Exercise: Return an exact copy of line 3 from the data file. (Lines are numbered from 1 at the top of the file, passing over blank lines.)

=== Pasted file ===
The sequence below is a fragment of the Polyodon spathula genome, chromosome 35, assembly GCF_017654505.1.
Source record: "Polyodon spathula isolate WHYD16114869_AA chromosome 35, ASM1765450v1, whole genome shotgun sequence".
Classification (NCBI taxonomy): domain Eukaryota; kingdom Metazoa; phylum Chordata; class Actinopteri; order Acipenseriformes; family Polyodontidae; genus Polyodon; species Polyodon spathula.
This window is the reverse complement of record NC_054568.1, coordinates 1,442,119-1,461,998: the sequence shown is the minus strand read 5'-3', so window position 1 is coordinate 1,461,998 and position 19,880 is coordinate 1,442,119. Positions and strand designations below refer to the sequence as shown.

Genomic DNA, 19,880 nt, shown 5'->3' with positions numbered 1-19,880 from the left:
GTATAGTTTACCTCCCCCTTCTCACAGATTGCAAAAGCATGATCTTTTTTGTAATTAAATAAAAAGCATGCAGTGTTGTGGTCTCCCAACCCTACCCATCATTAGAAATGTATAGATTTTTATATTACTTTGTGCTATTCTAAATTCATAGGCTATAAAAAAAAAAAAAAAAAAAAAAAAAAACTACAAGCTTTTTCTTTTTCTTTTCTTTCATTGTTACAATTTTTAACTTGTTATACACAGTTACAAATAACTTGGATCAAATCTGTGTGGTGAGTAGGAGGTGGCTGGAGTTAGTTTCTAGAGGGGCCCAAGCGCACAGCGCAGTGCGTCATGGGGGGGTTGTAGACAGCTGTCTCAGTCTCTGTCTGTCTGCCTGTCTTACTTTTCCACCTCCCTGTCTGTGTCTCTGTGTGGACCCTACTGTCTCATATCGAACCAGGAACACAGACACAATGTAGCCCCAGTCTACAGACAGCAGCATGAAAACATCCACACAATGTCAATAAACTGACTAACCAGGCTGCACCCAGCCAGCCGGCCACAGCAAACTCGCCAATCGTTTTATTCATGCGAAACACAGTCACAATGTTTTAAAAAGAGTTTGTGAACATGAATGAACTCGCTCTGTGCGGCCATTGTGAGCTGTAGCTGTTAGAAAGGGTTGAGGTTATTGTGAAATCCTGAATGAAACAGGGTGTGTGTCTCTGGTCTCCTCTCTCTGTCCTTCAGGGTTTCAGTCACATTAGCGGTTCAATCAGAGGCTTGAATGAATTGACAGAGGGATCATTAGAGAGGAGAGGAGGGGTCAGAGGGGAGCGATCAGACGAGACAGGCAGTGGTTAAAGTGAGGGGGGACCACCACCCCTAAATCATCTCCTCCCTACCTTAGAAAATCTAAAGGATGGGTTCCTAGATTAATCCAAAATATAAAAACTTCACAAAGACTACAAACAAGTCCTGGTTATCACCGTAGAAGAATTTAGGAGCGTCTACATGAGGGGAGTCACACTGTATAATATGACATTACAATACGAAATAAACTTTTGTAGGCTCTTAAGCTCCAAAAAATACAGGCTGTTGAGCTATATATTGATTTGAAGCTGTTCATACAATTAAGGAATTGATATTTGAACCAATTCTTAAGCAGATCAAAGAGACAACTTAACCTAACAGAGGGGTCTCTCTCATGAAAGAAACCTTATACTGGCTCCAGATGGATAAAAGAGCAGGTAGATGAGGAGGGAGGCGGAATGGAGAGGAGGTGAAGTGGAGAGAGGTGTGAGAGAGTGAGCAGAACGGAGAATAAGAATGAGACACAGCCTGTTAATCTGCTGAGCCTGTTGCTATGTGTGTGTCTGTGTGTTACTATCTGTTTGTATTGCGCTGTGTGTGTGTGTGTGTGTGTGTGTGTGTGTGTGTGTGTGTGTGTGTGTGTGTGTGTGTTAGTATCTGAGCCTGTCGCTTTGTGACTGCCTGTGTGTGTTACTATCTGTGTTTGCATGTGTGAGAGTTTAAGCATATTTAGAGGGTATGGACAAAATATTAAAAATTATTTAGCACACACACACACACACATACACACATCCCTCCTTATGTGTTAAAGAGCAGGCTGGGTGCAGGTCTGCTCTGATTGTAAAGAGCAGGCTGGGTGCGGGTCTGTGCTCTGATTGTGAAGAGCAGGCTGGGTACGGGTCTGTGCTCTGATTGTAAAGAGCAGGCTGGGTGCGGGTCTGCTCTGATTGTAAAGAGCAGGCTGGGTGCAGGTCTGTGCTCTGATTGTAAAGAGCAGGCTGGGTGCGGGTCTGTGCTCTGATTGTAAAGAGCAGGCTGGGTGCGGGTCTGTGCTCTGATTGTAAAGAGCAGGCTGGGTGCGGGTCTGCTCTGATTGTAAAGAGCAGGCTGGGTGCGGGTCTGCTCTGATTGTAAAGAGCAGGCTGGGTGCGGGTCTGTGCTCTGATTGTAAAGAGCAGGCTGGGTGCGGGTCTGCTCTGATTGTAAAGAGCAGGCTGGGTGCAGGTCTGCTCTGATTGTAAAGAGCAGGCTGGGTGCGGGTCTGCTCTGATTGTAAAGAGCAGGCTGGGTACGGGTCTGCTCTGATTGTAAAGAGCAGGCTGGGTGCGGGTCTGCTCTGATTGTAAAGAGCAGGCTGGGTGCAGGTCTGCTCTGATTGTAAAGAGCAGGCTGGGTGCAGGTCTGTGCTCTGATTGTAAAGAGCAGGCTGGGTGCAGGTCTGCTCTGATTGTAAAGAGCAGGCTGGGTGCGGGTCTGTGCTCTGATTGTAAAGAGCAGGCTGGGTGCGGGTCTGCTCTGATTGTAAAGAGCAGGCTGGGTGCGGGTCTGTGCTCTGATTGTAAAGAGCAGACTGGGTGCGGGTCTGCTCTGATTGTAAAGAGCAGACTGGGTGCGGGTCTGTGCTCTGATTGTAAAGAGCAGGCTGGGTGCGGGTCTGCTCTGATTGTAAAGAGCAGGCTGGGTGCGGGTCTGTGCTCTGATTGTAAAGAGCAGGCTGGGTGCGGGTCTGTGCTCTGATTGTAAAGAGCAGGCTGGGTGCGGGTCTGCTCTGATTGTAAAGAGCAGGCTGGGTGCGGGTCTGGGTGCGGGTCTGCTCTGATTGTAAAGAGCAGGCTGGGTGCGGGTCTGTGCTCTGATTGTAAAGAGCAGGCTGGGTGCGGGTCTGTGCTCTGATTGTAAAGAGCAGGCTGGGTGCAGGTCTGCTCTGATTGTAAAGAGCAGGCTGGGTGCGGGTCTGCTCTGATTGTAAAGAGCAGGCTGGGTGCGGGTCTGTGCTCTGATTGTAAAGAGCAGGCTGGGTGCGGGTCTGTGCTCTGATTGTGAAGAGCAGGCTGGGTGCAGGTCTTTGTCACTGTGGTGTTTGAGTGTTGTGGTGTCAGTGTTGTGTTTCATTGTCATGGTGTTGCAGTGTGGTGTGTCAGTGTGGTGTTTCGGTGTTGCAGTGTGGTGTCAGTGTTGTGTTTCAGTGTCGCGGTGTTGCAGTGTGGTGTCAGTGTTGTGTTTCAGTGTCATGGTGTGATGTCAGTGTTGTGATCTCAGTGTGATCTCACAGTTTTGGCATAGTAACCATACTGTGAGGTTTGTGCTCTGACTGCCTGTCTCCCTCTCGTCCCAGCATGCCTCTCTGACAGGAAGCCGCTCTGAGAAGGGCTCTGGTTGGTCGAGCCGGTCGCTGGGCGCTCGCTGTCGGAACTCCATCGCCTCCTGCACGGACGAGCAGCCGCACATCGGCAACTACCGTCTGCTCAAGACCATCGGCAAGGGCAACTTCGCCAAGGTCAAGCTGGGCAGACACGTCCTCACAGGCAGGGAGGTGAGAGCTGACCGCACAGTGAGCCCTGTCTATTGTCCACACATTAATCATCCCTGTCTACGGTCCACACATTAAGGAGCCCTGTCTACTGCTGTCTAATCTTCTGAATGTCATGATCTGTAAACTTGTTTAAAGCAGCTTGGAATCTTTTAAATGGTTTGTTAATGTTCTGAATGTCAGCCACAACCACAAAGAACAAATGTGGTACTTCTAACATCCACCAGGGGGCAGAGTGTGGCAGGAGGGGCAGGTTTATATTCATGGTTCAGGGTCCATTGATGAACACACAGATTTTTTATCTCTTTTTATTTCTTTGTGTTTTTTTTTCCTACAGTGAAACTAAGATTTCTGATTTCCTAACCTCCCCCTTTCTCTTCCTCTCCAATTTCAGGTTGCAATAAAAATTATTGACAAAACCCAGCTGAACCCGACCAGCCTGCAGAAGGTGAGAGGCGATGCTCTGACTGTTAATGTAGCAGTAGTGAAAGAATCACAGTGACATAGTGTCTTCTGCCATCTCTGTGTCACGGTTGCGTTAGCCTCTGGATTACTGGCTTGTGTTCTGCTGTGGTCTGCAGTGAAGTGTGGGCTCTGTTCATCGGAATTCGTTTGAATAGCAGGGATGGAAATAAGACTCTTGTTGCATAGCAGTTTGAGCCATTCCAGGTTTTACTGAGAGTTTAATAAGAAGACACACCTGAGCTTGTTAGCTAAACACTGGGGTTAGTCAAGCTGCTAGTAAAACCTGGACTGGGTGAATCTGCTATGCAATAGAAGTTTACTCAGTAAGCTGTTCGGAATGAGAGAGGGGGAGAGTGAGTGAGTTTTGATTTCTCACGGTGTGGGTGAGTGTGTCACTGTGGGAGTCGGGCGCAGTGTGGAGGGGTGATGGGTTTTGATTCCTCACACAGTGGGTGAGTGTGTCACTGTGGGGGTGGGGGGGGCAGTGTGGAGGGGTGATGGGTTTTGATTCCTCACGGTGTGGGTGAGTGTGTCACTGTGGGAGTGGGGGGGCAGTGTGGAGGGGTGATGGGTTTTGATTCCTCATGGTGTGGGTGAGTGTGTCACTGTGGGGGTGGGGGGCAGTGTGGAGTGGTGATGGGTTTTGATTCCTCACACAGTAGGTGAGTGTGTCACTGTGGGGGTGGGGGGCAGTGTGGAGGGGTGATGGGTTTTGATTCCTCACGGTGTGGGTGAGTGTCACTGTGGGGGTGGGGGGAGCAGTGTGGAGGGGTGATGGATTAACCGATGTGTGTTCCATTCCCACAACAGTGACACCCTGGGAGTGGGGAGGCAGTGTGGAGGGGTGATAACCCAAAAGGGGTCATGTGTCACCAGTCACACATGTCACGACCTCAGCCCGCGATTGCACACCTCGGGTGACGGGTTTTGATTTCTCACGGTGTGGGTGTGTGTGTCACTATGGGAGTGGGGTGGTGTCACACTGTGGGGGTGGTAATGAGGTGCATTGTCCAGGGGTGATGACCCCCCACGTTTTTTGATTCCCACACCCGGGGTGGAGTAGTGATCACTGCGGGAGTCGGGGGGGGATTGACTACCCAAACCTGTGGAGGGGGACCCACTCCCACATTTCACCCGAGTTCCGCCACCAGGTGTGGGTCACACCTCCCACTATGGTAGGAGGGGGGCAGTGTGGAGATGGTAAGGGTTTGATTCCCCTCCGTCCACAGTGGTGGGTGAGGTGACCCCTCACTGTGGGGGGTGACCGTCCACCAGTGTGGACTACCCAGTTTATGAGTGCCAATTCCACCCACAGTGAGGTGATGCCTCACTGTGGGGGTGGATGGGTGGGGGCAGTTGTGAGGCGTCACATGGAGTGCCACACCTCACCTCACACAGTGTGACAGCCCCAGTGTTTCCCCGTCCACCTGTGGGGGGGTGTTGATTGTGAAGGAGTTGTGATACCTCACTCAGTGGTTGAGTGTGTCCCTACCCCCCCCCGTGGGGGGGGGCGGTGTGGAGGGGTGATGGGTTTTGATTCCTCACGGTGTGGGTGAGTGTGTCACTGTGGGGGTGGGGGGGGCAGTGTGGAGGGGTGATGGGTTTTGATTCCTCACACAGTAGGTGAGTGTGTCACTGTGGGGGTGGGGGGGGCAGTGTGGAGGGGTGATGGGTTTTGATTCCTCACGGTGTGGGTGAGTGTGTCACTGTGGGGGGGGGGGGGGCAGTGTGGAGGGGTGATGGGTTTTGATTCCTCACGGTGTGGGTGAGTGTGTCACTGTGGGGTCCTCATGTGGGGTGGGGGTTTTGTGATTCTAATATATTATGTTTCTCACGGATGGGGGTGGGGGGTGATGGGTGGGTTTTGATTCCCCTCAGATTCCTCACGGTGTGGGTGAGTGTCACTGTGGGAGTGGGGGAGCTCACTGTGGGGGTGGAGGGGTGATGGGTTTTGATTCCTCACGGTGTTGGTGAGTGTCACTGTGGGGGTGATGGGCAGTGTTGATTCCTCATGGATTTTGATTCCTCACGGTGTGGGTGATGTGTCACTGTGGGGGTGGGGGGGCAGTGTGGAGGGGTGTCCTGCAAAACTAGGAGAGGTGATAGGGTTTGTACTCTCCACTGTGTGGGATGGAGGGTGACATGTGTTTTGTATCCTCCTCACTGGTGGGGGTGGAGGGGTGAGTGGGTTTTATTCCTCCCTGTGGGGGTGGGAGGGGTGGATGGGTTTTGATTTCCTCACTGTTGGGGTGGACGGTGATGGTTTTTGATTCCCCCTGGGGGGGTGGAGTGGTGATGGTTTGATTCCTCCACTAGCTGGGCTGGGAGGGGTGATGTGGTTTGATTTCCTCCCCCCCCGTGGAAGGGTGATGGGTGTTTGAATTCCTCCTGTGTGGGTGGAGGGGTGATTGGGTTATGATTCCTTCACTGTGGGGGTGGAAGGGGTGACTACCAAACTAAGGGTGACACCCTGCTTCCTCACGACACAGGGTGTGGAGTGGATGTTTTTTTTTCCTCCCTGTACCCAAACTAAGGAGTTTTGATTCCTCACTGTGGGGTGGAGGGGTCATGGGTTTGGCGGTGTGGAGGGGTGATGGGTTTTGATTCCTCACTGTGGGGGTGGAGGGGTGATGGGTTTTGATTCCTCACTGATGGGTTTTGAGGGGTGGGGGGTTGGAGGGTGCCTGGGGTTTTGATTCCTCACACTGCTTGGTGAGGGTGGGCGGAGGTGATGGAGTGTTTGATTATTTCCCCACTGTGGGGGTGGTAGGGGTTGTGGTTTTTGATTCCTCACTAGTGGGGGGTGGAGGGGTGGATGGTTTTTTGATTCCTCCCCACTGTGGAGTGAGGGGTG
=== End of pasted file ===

Classification (NCBI taxonomy): domain Eukaryota; kingdom Metazoa; phylum Chordata; class Actinopteri; order Acipenseriformes; family Polyodontidae; genus Polyodon; species Polyodon spathula.